An old baseball manager named Leo Durocher once said that "Nice guys finish last," and in many ways, it is true. People who are naturally pleasant usually don't like confrontations with people, because they just want to be nice. But, when you run a service department at a busy dealership while balancing 50 repairs jobs and supervising a crew of 15-20 people, nice doesn't always work.
I know one service manager who told me that he manages through fear. A 30-year industry veteran who has managed crews of more than 50 people said that scaring people into doing a good job is the best way to go. He tried the nice approach initially, he said, but realized over the years that it didn't work. Fear motivates people, he explained, and after switching to the not-so-nice way of managing his crew, he saw better results almost immediately.
Now, I don't fully agree with that approach to managing your techs, writers and front office personnel, but it is an interesting concept. General managers want results, and if a wishy-washy manager isn't helping the bottom line, they may need to go.
Successfully running an automotive dealership service department requires a manager who isn't afraid of making decisions that aren't always easy to make. A service department manager who doesn't shy away from complex issues will gain respect and build trust with his or her crew. Remember, that a service manager should be committed to his boss first and his employees second. Some decisions can potentially make everyone unhappy, but that comes with being a manager of people in any industry.
Everyone wants to be nice and pleasant and if people are always in a bad mood, they won't normally be great leaders. You can't wear your emotions on your sleeves and expect people to respect you. Clearly, a service manager practicing determined leadership is crucial to the overall success in any service department today. A genuine leader understands that with responsibility comes hard decisions and hard work, but hopefully with some compassion for your crew in there as well.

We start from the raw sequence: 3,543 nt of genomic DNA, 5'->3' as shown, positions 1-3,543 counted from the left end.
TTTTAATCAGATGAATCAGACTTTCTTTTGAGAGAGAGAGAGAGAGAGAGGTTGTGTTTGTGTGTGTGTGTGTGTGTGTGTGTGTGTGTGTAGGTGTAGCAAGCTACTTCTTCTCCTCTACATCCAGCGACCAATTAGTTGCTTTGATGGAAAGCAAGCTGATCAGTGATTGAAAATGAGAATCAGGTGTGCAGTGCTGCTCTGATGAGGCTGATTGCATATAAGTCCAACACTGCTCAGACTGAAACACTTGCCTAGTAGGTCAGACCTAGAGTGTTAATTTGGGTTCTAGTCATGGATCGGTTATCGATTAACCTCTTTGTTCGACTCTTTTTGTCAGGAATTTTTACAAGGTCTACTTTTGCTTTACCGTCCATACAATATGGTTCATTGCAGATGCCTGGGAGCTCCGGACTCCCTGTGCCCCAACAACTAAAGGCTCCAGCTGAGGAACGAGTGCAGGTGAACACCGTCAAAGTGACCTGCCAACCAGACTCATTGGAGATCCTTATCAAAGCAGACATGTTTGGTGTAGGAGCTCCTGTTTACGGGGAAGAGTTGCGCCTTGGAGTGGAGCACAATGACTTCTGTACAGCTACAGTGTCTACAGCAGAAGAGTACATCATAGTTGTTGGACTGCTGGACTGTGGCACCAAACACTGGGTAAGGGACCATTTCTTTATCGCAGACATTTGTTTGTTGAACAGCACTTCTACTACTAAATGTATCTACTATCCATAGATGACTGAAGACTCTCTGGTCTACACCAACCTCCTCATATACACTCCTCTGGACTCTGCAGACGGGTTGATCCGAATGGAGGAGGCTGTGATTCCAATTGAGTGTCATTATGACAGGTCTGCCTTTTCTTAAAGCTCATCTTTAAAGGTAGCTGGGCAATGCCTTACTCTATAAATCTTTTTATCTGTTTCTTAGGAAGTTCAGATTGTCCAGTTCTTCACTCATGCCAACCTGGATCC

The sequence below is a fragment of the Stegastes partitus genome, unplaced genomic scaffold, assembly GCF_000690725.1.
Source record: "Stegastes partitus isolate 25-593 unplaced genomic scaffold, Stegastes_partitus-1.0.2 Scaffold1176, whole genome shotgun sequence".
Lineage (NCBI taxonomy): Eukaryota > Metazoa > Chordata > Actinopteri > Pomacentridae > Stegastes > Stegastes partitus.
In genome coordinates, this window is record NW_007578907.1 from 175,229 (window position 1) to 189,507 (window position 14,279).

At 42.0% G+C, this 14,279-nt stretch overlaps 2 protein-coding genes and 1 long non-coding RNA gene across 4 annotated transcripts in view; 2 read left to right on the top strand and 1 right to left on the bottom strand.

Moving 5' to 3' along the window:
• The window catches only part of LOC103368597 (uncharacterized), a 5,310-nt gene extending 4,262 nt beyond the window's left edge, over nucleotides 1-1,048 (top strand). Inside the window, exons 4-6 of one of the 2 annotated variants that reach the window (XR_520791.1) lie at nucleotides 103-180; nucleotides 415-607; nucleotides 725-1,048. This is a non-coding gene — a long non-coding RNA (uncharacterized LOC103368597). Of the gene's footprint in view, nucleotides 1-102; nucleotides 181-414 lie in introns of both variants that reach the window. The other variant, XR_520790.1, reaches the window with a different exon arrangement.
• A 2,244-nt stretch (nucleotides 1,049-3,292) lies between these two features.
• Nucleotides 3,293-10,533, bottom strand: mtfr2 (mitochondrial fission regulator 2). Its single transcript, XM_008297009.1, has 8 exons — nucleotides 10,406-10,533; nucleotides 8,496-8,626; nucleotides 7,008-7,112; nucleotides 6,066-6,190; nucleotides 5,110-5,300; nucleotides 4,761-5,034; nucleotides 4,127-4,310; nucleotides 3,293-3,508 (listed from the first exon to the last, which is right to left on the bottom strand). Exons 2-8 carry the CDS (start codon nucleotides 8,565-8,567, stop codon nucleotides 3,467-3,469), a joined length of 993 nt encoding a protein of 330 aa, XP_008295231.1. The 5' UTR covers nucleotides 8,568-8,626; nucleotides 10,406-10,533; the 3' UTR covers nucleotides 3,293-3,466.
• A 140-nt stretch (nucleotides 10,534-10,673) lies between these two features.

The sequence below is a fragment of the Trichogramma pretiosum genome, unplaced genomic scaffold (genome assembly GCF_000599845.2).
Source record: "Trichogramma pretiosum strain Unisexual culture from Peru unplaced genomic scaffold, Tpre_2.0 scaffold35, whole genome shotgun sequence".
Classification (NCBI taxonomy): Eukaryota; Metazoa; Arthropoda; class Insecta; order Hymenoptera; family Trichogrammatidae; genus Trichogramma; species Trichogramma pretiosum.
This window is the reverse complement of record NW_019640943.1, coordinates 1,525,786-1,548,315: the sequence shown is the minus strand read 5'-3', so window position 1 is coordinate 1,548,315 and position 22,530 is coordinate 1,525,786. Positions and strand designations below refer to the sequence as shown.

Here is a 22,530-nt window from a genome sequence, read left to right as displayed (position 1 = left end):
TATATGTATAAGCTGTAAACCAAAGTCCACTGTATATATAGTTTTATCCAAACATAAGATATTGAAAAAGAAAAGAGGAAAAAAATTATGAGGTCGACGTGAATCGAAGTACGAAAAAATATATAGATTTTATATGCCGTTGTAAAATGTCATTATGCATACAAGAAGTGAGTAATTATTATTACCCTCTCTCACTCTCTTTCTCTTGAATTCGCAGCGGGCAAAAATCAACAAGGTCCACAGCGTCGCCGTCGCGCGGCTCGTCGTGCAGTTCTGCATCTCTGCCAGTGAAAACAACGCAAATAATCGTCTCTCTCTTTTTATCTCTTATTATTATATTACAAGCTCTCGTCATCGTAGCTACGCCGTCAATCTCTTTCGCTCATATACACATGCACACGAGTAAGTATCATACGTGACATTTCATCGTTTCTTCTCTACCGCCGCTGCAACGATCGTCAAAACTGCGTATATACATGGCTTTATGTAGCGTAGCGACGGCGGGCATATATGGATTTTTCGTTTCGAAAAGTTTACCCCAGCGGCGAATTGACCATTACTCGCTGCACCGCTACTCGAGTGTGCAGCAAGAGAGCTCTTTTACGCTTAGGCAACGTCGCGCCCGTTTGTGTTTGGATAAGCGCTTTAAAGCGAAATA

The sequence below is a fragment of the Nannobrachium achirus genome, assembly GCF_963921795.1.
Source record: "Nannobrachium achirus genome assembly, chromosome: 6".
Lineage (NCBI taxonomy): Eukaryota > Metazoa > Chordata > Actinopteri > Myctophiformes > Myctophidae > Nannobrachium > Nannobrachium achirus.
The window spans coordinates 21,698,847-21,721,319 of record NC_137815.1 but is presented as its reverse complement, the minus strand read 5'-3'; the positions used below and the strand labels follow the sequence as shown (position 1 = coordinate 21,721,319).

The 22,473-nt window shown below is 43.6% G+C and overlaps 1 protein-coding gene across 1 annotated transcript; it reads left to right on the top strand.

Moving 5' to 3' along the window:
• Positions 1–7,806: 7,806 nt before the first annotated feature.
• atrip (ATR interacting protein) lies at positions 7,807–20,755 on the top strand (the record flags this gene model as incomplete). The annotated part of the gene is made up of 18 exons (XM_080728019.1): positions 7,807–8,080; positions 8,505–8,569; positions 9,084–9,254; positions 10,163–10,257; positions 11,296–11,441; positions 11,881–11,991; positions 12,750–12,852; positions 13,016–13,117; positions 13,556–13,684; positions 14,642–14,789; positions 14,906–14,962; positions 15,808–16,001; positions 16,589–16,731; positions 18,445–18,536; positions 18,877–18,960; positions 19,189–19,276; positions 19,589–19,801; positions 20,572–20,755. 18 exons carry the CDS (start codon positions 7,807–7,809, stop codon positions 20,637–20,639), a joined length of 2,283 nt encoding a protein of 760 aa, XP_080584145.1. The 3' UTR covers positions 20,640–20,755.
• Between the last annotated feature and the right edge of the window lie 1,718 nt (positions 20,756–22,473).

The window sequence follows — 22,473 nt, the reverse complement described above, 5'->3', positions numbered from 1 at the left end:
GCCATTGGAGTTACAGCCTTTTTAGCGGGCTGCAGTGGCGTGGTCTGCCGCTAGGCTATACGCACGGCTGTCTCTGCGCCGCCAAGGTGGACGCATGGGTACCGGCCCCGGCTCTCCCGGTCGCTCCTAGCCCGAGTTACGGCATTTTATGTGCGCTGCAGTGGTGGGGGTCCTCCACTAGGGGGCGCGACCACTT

Many service managers will run into problems that can potentially dissuade them from doing an outstanding job. These include things such as a lack of useful data, workers that get poached away from the competition, no long-range perspective, and the failure to look at the big picture. Some managers get caught up in the day-to-day and forget to lead. They see them as supervisors instead of managers and that is where many of the problems begin.
So, here are some ideas and approaches that might help your service managers:
- Focus on the things you can control
- Don't be afraid to get rid of bad employees while encouraging and promoting the good ones
- Rely on your instincts and don't second guess your decisions
- Remember that you are not your employees' friend or confidant--you are their boss
- Be truthful with your crew and they will respect you
- Keep your personal feelings and emotions in check
- If you want to chastise or warn an employee for anything, do it in the privacy of your office
- Communicate regularly with your entire crew and never leave them in the dark about things that can affect them directly
If you can be a strong, focused and committed leader than everything else will likely fall into place. There is a time to be nice and there is a time to be tough, so find a balance and watch your numbers go up.
Ed has been a professional writer for more than 35 years and his specialties include B2B reporting, blogging, ad copywriting, public relations and general editorial.